By Scott A. Morrison, Director of Science, The Nature Conservancy, California
Every day, we are barraged by headlines reminding us of the urgency for conservation organizations to enhance their effectiveness in protecting – and re-creating – places for nature in an increasingly crowded, constrained and changing world.
To be that advocate, conservationists need a clear focus on their most pressing role and objective: being a persuasive voice for nature among countless other voices advocating other and often competing values.
That clarity of purpose is especially essential given the complexity of the social, economic, and political systems in which conservationists must negotiate change.
In a recent peer-reviewed article in the scientific journal Conservation Biology, I propose a framework that conservation organizations can use in today’s complex world to set objectives and plan strategies to achieve them. (Click here to see a PDF of the article.)
The framework (Fig. 1) depicts key elements of a conservation theory of change, and prompts the conservation planner to be precise about three things:
* How a proposed conservation intervention is going to benefit biodiversity;
* What relevance conservation may have for people; and
* What actions are needed by those people to sustain that conservation outcome through time.
The framework also highlights a pathway from local outcomes to broader systemic change (Fig. 2).
Designing a Virtuous Cycle between People and Nature
A key advance of the framework is that it illustrates how “people and nature” are linked – in the context of planning and advancing a conservation strategy.
While people and nature are always inextricably linked, conservationists need to articulate and strengthen specific connections between the two if their efforts will be effective over the long term.
This framework highlights how foundational it is for people to experience benefits of conservation and become engaged in supporting conservation outcomes (for example, by changing policy or practices).
The resulting virtuous cycle – of people experiencing specific benefits from nature that they in turn become participants in protecting – becomes the engine that sustains biodiversity through time.
Importantly, the framework is inclusive of different values and motivations for conservation.
It includes an explicit place for nature “for nature’s sake” (i.e., “N”) as well as a place for nature “for people’s sake,” represented by the link from “places” (from which nature’s services would flow) to “P.”
The focus of conservation planning and action would be to make each of the links in Figure 1 as strong as possible.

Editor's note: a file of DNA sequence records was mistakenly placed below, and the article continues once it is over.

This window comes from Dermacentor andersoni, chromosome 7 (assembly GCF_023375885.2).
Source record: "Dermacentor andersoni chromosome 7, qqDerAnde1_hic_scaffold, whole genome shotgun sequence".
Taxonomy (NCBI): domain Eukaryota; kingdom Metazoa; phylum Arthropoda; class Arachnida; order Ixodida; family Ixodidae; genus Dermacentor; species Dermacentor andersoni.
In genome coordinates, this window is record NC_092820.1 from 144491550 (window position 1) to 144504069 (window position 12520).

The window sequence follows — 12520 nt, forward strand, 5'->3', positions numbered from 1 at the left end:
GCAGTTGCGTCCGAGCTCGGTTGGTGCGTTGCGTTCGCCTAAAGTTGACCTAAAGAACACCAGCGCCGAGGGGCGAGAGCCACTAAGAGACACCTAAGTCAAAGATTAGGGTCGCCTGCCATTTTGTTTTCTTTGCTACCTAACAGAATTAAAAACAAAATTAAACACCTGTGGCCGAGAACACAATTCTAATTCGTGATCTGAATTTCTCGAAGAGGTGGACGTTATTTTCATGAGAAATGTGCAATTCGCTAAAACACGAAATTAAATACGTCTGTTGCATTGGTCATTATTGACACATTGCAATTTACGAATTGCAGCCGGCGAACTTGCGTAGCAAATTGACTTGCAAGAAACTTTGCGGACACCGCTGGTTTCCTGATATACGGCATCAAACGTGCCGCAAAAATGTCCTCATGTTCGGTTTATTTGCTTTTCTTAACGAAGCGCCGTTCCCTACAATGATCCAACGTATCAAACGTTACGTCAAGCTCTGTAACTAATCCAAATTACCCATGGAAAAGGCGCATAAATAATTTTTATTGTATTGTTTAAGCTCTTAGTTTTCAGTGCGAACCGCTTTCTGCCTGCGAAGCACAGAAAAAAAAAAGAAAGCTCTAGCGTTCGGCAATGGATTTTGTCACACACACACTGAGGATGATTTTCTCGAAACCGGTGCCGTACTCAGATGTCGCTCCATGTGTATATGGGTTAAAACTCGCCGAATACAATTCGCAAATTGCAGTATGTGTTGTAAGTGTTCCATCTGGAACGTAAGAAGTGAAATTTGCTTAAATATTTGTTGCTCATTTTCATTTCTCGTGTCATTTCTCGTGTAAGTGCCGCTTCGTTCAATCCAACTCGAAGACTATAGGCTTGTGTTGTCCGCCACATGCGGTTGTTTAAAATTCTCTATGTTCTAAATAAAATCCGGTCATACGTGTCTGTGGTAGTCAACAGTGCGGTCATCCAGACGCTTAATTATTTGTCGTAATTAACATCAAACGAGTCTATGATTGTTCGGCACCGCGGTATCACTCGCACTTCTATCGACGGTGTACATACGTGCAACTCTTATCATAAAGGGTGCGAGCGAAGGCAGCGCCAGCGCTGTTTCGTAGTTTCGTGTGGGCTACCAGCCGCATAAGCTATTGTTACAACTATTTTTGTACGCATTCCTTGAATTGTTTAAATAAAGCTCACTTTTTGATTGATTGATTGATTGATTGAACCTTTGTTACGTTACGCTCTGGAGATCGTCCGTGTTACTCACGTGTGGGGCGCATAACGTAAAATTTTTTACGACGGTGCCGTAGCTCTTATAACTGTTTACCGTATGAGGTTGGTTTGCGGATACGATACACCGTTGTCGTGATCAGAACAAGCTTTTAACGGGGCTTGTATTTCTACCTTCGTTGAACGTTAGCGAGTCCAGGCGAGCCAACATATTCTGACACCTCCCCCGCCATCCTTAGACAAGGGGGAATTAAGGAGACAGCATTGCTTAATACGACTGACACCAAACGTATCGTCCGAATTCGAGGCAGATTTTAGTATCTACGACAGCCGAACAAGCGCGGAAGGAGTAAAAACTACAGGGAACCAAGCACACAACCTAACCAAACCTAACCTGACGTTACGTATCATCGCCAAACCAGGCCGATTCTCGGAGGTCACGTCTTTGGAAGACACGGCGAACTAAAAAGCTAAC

How the Framework Works in Practice
Conservation planners need not apply the framework in any particular sequence. Rather, they might iterate through a planning process, concurrently considering all the various linkages on Figure 1 and the pathways for amplifying the impact on Figure 2.
The only “requirement” for a proposed engagement is that “N”, “P”, and each of the three linkages on Figure 1 be defined.
For example, one motivation to engage in a project might be to deliver ecosystem services, such as risk reduction benefits to people, by protecting or enhancing the “nature” in certain places or types of places. (In Fig. 1, these benefits would be depicted in the link from “places” to “P”.) Indeed, because conservation at scale requires broad constituencies, conservationists might well find it prudent to focus on that link early in their planning as a means to accelerate conservation.
A complete theory of change, however, requires all three links, including how those focal people will become invested in sustaining the conservation outcome, and how that intervention “for people” will also advance important biodiversity conservation goals.
The framework’s explicit focus on biodiversity is critical, because “natural” areas can provide important ecosystem service benefits without necessarily providing benefits for biodiversity.
For example, protecting a green space might provide watershed protection, carbon sequestration, and recreation benefits, but that place may mostly comprise non-native globally ubiquitous species.
In this framework, that outcome by itself would be very insufficient. However, if that outcome were a component of a credible theory of change leading to meaningful biodiversity conservation (perhaps elsewhere), then it may well align with the framework.
In a world of seemingly limitless opportunities for engagement, this framework challenges conservation organizations to hold themselves to the higher bar of choosing engagements that — individually and collectively — explicitly and substantively contribute to ensuring that the extraordinary diversity of life in this world rides with us into the future.
Among the critical roles they play in society, conservation organizations are needed to create a vision of a biodiverse and resilient future for nature – and illuminate a pathway to get there.
The vision in this framework is that the whole of our human-dominated world contributes to the protection of life on Earth, and that is achieved and sustained by people recognizing and investing in the myriad ways that nature improves their well-being.
And creating and fortifying these specific linkages between people and nature (Fig. 3) is the unique and essential role in which conservation organizations must excel.
Scott Morrison directs the science program for the California program of The Nature Conservancy. He has worked with the Conservancy since 2001. For more see http://www.scienceforconservation.org
Opinions expressed on Cool Green Science and in any corresponding comments are the personal opinions of the original authors and do not necessarily reflect the views of The Nature Conservancy.